Consolidation, “reduced physician competition,” could lead to price increases for patients.
The Northeast, Florida and Arizona are the nation’s hotspots for private equity (PE) firms to acquire physician practices across six specialties.
A new study examined geographic trends of private equity acquisitions of physician offices specializing in dermatology, gastroenterology, ophthalmology, obstetrics/gynecology (OB/GYN), orthopedics, and urology. Among those, less than 10% of physicians worked in PE-acquired practices, as of 2019, based on figures from the IQVIA OneKey database, compiled with the American Medical Association Physician Masterfile and other data.
Health care industry analysts have been examining effects, good and bad, of PE investments in physician practices. The study did not attach financial values to PE transactions and did not examine consequences for patient care, but it did refer to potential price hikes if market competition dries up.
“Because some PE acquisitions consolidate physician practices into larger organizations, geographic concentration of PE penetration may be associated with reduced physician competition, which could lead to increased prices,” the study said. “If PE acquisitions induce practice consolidation among remaining independent practices with financial pressures, this spillover effect may further hinder competition, underscoring the importance of monitoring practice consolidation and the ownership and regulatory environment of acquisitions.”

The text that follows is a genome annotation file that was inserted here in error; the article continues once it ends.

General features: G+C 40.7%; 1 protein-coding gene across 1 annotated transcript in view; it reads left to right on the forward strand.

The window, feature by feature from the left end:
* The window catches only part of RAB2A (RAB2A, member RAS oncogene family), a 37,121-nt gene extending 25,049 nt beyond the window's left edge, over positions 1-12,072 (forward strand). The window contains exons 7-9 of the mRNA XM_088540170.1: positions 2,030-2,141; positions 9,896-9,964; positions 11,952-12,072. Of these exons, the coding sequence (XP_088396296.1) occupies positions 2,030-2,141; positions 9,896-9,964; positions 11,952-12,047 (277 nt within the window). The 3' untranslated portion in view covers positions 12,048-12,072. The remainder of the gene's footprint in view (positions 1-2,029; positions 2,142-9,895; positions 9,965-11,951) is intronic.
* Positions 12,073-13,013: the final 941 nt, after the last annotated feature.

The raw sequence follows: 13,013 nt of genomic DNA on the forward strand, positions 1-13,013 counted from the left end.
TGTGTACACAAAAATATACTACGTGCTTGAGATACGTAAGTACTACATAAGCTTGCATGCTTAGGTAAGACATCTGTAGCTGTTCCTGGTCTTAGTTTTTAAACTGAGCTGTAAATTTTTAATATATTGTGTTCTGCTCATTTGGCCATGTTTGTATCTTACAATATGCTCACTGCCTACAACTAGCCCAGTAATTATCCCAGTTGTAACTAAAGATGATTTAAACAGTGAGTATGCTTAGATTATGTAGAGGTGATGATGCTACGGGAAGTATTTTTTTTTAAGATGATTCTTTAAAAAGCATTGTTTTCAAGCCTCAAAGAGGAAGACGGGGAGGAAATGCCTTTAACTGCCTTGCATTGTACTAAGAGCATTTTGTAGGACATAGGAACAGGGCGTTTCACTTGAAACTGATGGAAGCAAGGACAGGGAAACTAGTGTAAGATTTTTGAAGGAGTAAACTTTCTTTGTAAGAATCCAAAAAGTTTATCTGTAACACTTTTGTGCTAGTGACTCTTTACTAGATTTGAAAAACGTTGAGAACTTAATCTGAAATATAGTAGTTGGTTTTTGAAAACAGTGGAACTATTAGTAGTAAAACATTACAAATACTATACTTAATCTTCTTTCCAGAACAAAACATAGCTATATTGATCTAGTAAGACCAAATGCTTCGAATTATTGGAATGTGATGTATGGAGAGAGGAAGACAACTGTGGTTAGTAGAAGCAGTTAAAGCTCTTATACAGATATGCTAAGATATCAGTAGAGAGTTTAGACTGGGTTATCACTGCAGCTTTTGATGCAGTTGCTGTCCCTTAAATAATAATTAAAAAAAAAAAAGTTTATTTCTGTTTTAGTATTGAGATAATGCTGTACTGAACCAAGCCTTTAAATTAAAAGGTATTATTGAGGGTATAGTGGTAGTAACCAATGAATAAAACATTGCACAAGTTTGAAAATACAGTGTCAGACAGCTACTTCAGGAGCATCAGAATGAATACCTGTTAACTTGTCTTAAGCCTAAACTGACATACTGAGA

The research letter, “Geographic Variation in Private Equity Penetration Across Select Office-Based Physician Specialties in the U.S.,” was published earlier this year in JAMA Health Forum.
The study found in 2019, there were 97,094 physicians in the six specialties and 4,738, or 4.9%, worked in PE-acquired practices, the study said. PE penetration was:
Based on state and hospital referral region data, PE penetration was greatest in the Northeast at 6.8%, or 1,270 of 18,708 physicians, and lowest in the Midwest at 3.8%, or 638 of 16,613 physicians. PE penetration was highest in:
This article originally appeared on Medical Economics